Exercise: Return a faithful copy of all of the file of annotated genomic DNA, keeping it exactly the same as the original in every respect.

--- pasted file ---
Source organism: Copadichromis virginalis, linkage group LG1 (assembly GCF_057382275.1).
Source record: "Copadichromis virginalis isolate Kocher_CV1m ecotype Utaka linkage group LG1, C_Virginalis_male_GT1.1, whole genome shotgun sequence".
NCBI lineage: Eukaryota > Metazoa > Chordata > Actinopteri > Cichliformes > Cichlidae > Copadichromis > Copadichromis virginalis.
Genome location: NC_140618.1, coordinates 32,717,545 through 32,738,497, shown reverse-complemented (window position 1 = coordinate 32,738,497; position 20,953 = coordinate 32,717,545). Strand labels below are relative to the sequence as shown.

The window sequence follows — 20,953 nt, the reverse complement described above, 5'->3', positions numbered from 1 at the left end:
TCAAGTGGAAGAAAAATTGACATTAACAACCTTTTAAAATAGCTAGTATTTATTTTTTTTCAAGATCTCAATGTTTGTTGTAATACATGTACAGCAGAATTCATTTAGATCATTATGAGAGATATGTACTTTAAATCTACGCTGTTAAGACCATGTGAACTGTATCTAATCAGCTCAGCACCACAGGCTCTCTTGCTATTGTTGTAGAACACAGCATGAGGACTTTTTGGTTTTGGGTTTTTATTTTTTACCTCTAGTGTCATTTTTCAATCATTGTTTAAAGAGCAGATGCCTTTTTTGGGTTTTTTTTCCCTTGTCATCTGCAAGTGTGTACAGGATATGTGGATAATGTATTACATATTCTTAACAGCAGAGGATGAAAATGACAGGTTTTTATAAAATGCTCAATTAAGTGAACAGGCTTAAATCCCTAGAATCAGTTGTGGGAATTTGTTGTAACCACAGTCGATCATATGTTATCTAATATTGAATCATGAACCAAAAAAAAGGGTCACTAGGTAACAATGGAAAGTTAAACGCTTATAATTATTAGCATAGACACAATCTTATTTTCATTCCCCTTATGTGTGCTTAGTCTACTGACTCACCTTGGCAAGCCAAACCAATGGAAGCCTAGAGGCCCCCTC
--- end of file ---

Source organism: Copadichromis virginalis, linkage group LG1 (assembly GCF_057382275.1).
Source record: "Copadichromis virginalis isolate Kocher_CV1m ecotype Utaka linkage group LG1, C_Virginalis_male_GT1.1, whole genome shotgun sequence".
NCBI lineage: Eukaryota > Metazoa > Chordata > Actinopteri > Cichliformes > Cichlidae > Copadichromis > Copadichromis virginalis.
Genome location: NC_140618.1, coordinates 32,717,545 through 32,738,497, shown reverse-complemented (window position 1 = coordinate 32,738,497; position 20,953 = coordinate 32,717,545). Strand labels below are relative to the sequence as shown.

The window sequence follows — 20,953 nt, the reverse complement described above, 5'->3', positions numbered from 1 at the left end:
TCAAGTGGAAGAAAAATTGACATTAACAACCTTTTAAAATAGCTAGTATTTATTTTTTTTCAAGATCTCAATGTTTGTTGTAATACATGTACAGCAGAATTCATTTAGATCATTATGAGAGATATGTACTTTAAATCTACGCTGTTAAGACCATGTGAACTGTATCTAATCAGCTCAGCACCACAGGCTCTCTTGCTATTGTTGTAGAACACAGCATGAGGACTTTTTGGTTTTGGGTTTTTATTTTTTACCTCTAGTGTCATTTTTCAATCATTGTTTAAAGAGCAGATGCCTTTTTTGGGTTTTTTTTCCCTTGTCATCTGCAAGTGTGTACAGGATATGTGGATAATGTATTACATATTCTTAACAGCAGAGGATGAAAATGACAGGTTTTTATAAAATGCTCAATTAAGTGAACAGGCTTAAATCCCTAGAATCAGTTGTGGGAATTTGTTGTAACCACAGTCGATCATATGTTATCTAATATTGAATCATGAACCAAAAAAAAGGGTCACTAGGTAACAATGGAAAGTTAAACGCTTATAATTATTAGCATAGACACAATCTTATTTTCATTCCCCTTATGTGTGCTTAGTCTACTGACTCACCTTGGCAAGCCAAACCAATGGAAGCCTAGAGGCCCCCTC